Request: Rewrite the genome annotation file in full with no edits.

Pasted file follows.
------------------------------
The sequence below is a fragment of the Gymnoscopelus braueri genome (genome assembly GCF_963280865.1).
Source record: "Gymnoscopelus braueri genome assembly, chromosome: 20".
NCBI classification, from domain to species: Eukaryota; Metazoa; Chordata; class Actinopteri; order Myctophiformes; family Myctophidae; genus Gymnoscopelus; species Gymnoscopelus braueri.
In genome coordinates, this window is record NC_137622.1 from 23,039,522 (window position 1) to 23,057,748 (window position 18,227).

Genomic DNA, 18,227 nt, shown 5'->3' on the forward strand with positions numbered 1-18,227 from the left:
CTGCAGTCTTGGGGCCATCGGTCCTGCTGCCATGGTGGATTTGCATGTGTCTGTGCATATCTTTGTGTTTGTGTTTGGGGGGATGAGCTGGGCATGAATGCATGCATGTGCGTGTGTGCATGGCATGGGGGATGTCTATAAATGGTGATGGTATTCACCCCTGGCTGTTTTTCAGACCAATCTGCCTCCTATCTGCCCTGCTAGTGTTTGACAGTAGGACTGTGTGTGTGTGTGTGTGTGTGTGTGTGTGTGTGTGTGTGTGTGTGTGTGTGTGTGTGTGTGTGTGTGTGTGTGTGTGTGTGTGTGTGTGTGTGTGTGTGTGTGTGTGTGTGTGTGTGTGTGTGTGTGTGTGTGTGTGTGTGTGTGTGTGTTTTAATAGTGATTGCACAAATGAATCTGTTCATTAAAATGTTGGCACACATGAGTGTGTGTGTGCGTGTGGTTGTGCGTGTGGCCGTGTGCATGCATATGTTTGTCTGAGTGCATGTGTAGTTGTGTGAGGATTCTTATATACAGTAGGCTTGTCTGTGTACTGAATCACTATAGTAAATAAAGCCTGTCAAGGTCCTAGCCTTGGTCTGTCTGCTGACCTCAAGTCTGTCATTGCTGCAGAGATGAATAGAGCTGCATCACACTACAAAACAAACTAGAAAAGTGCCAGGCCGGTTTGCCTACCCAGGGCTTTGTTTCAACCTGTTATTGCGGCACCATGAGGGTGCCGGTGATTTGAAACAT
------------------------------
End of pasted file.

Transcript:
The sequence below is a fragment of the Gymnoscopelus braueri genome (genome assembly GCF_963280865.1).
Source record: "Gymnoscopelus braueri genome assembly, chromosome: 20".
NCBI classification, from domain to species: Eukaryota; Metazoa; Chordata; class Actinopteri; order Myctophiformes; family Myctophidae; genus Gymnoscopelus; species Gymnoscopelus braueri.
In genome coordinates, this window is record NC_137622.1 from 23,039,522 (window position 1) to 23,057,748 (window position 18,227).

Genomic DNA, 18,227 nt, shown 5'->3' on the forward strand with positions numbered 1-18,227 from the left:
CTGCAGTCTTGGGGCCATCGGTCCTGCTGCCATGGTGGATTTGCATGTGTCTGTGCATATCTTTGTGTTTGTGTTTGGGGGGATGAGCTGGGCATGAATGCATGCATGTGCGTGTGTGCATGGCATGGGGGATGTCTATAAATGGTGATGGTATTCACCCCTGGCTGTTTTTCAGACCAATCTGCCTCCTATCTGCCCTGCTAGTGTTTGACAGTAGGACTGTGTGTGTGTGTGTGTGTGTGTGTGTGTGTGTGTGTGTGTGTGTGTGTGTGTGTGTGTGTGTGTGTGTGTGTGTGTGTGTGTGTGTGTGTGTGTGTGTGTGTGTGTGTGTGTGTGTGTGTGTGTGTGTGTGTGTGTGTGTGTGTGTGTGTTTTAATAGTGATTGCACAAATGAATCTGTTCATTAAAATGTTGGCACACATGAGTGTGTGTGTGCGTGTGGTTGTGCGTGTGGCCGTGTGCATGCATATGTTTGTCTGAGTGCATGTGTAGTTGTGTGAGGATTCTTATATACAGTAGGCTTGTCTGTGTACTGAATCACTATAGTAAATAAAGCCTGTCAAGGTCCTAGCCTTGGTCTGTCTGCTGACCTCAAGTCTGTCATTGCTGCAGAGATGAATAGAGCTGCATCACACTACAAAACAAACTAGAAAAGTGCCAGGCCGGTTTGCCTACCCAGGGCTTTGTTTCAACCTGTTATTGCGGCACCATGAGGGTGCCGGTGATTTGAAACAT